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Common Myths and Misconceptions About Autism Diagnosis

Posted By  
11:00 AM

In Australia, like in most developed nations, the understanding and awareness of Autism Spectrum Disorder (ASD) have improved over the years. However, this isn't to say that myths and misconceptions about this condition have disappeared. Understanding the contemporary issues, debates, and state-of-practice in ASD diagnosis and aims for intervention provides a context in which we can accomplish the unchanging goal of diagnosing kids who need it and providing them with evidence-based, effective interventions. In this way, we do the up-front work today that will pay dividends in the future.


Autism can be outgrown?

Individuals with autism experience the core characteristics of ASD throughout their lives. Early intervention and appropriate support can make skills and functioning improve, often dramatically. But even after extensive help, serious impairments in communication and social interaction remain. And it's a neurological something, so there's no changing it. You just learn to live with it the best you can.


Only boys can be autistic?

Autism is present in both genders but more common in boys. More boys get diagnosed with autism simply because boys tend to show the classic signs—which the autism model was based on—more than girls do. The model, called the Triad of Impairment, consists of three areas: social interaction, communication, and imagination. Boys are more impaired in these areas. However, girls are just as common in the spectrum and tend to have “camouflaging” skills that hide their symptoms. 


An early diagnosis of autism is detrimental

Certain parents fear the possible negative implications of a precipitous diagnosis. They worry that affixing their son or daughter with the label of autism or autistic spectrum disorder (ASD) might compromise an as-yet-unrealized potential or unfairly constrict that person's future. This might indeed happen if early diagnosis guaranteed anything in particular—except that autism will now be seen as a community insurance plan with some very likely good future outcomes. 

The benefits of early detection are many. They equip a family with a range of effective ways to promote a child’s development from an early age when the child is surrounded by his or her parents and can leverage the benefit of living with them to the maximum extent. More therapies and support systems are available when the child can most easily benefit from them. And today, most of these are evidence-based approaches that are well-established in the research and can be counted upon to bring about the desired changes when properly applied.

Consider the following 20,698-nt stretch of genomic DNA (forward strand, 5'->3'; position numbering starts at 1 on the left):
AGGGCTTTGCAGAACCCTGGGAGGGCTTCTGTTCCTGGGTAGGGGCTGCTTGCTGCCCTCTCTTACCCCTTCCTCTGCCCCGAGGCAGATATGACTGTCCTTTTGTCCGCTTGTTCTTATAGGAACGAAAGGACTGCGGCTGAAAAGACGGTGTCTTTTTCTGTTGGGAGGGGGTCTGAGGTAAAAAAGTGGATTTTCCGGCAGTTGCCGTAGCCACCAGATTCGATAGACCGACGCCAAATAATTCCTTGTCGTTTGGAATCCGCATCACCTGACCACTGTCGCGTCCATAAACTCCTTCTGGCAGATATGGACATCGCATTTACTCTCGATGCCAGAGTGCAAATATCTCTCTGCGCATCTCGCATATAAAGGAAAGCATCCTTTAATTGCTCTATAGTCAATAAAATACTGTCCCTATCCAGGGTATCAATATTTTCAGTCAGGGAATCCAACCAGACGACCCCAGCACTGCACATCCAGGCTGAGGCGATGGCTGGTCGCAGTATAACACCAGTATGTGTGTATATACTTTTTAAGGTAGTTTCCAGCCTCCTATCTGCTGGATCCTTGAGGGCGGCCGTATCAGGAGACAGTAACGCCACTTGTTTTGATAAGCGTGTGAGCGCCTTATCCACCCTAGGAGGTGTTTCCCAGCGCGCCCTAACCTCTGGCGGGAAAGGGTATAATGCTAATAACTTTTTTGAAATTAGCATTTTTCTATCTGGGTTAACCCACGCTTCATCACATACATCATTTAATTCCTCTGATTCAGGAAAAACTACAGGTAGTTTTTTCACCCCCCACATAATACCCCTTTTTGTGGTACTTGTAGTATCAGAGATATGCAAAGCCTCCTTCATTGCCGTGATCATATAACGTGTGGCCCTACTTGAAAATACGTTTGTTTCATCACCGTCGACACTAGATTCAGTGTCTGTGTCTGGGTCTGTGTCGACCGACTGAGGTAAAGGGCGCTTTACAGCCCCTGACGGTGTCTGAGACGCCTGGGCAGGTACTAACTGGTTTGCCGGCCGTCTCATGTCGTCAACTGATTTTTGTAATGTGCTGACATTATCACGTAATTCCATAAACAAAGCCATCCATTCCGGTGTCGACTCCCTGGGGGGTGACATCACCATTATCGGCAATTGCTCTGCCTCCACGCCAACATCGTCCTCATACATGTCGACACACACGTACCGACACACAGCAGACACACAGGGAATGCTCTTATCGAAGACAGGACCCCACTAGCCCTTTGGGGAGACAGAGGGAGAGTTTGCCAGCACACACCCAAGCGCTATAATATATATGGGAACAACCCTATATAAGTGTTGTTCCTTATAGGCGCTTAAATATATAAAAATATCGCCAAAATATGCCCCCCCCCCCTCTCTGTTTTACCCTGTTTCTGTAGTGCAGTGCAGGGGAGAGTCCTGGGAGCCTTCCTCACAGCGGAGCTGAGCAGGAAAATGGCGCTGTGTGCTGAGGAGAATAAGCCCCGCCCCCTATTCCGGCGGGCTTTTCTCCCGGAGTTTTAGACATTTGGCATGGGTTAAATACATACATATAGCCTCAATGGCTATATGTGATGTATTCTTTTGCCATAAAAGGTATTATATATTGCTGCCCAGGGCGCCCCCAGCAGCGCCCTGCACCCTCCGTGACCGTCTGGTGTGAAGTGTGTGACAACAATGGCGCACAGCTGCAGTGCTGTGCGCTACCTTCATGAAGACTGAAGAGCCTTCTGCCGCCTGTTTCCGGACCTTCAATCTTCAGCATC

Studies have shown that when it comes to autism, earlier is definitely better. Over the years, many studies have found that early intervention leads to better long-term outcomes for those with autism.

All autistic individuals have intellectual disabilities?

Although it's common for autism and intellectual disability to co-occur, some individuals with autism actually have average or higher intellectual abilities. Autism is a condition that varies widely between those who have it; even its name, Autism Spectrum Disorder, reflects this, emphasizing as it does a huge range of abilities and disabilities. Some high-functioning adults, just to give one example, have been diagnosed with Asperger's Syndrome. In those with ASD, individual differences should be the rule rather than the exception. 

It is of utmost importance to comprehend the actuality of autism and to dispense with the myths that surround it. Ensuring that people have the right information is what this is all about: not just for us, but especially for individuals on the autism spectrum and, of course, their families. If they are going to have a good chance at a meaningful, contented life, they need a society that is both inclusive and understanding. 

If we can bring about early identification and treatment, we can provision those children who have autism with the best available opportunities to succeed in life. With such hopes in mind, we deliver our intervention services.